June brings to the garden flowers in bright colors, shapes and sizes. As a staple to a summer garden, June-blooming flowers come in colors like bright yellow to deep crimson and pale purple. Mix the bold colors together to create a striking flowerbed or border. Grow them in clusters along a garden wall or nestled within a flowerpot. June flowers often require full sun and well-drained soils to thrive.
Solitary clematis (Clematis integrifolia) provides striking blue to lavender flowers from May until July. They are suitable in USDA Zones 4 to 11. Solitary clematis is a non-climbing, upright perennial with a trailing, dense habit. It sprawls up to 3 feet wide and grows 1 to 3 feet tall, ideal nestled within a flower bed. The solitary, bell-shaped blooms look as if they are bowing down to the garden for an exquisite display. The twisted petals contrast with the creamy white anthers. Once mature, the blossoms on solitary clematis change to a silver to green feathery seed head that is just as attractive as the flower. Solitary clematis, despite its name, enjoys being grown in large groups. It grows best in full sun to part shade and moist, nutrient-rich soil. Keep the roots on solitary clematis moist and cool to ensure a healthy and vigorous perennial.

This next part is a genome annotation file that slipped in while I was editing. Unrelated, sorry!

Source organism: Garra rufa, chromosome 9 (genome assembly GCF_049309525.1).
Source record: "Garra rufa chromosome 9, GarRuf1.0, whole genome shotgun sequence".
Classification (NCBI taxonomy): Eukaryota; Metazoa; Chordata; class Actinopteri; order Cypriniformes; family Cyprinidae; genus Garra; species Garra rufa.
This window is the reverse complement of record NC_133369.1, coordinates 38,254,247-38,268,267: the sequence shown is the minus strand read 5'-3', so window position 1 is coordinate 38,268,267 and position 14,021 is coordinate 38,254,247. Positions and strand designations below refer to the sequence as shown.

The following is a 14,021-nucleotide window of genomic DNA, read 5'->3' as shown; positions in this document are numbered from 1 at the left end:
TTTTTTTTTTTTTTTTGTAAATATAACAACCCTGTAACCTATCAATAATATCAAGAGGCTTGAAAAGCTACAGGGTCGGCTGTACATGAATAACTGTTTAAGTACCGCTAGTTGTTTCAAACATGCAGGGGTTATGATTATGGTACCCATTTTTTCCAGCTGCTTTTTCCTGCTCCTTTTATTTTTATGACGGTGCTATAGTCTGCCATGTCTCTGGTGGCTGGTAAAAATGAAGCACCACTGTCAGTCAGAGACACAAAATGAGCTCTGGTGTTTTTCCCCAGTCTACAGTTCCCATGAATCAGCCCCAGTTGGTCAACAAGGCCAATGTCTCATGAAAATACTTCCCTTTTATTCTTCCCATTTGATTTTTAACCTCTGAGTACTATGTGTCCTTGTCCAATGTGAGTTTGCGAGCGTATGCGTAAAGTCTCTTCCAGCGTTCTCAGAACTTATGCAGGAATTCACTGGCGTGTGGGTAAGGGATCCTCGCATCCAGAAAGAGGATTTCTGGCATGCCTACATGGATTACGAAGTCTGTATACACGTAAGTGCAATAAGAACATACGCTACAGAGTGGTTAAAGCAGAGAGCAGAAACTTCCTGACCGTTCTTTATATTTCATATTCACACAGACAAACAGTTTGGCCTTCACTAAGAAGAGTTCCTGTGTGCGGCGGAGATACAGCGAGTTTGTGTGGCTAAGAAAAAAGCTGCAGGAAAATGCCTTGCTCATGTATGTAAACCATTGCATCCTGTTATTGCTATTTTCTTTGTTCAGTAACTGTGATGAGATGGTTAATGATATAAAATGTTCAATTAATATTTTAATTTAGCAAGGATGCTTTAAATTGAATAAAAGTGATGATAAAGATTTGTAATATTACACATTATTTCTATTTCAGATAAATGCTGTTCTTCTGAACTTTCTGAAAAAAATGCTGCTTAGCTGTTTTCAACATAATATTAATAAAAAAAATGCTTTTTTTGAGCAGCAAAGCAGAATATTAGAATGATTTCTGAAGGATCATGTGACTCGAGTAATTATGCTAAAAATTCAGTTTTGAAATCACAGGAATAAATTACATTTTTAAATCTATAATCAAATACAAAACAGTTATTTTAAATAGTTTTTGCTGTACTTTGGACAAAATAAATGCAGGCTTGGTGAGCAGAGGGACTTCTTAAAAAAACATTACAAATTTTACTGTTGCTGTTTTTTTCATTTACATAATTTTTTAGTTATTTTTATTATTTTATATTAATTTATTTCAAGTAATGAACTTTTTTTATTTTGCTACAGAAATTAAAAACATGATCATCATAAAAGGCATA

Siberian iris (Iris sibirica) is a perennial flower that grows best in USDA Zones 3 to 9. Its showy flowers grow in a wide range of colors, including rich purple, bright pink and deep garnet. The 18-inch-long, bright green grass-like leaves help to create the clumping habit that Siberian iris is known for. Blooming in May to June, Siberian irises make attractive fresh cut flowers because of their tall erect stems and showy blooms. They have a height of 1 to 3 feet and flourish in a wide range of soil types, including clay and acidic soils. They love wet feet and make the perfect plant to grow along an outdoor fountain or flanking a water garden. Siberian iris grows best in full sun to part shade.
Coreopsis (Coreopsis grandiflora "Sunray") produces its double to semi-double blooms beginning in late spring and all throughout the summer. It grows in USDA Zones 4 to 9 and has a moderate growth rate. Coreopsis reaches 3 feet in height with a 1- to 3-foot spread. Growing in upright clumps, coreopsis flowers made ideal plants to grow in masses along a border. Their bright yellow blooms have toothed edges that bring texture to the garden. Coreopsis requires regular deadheading to ensure a long blooming season. It grows best in full sun to part shade and nutrient-rich, well-drained soil.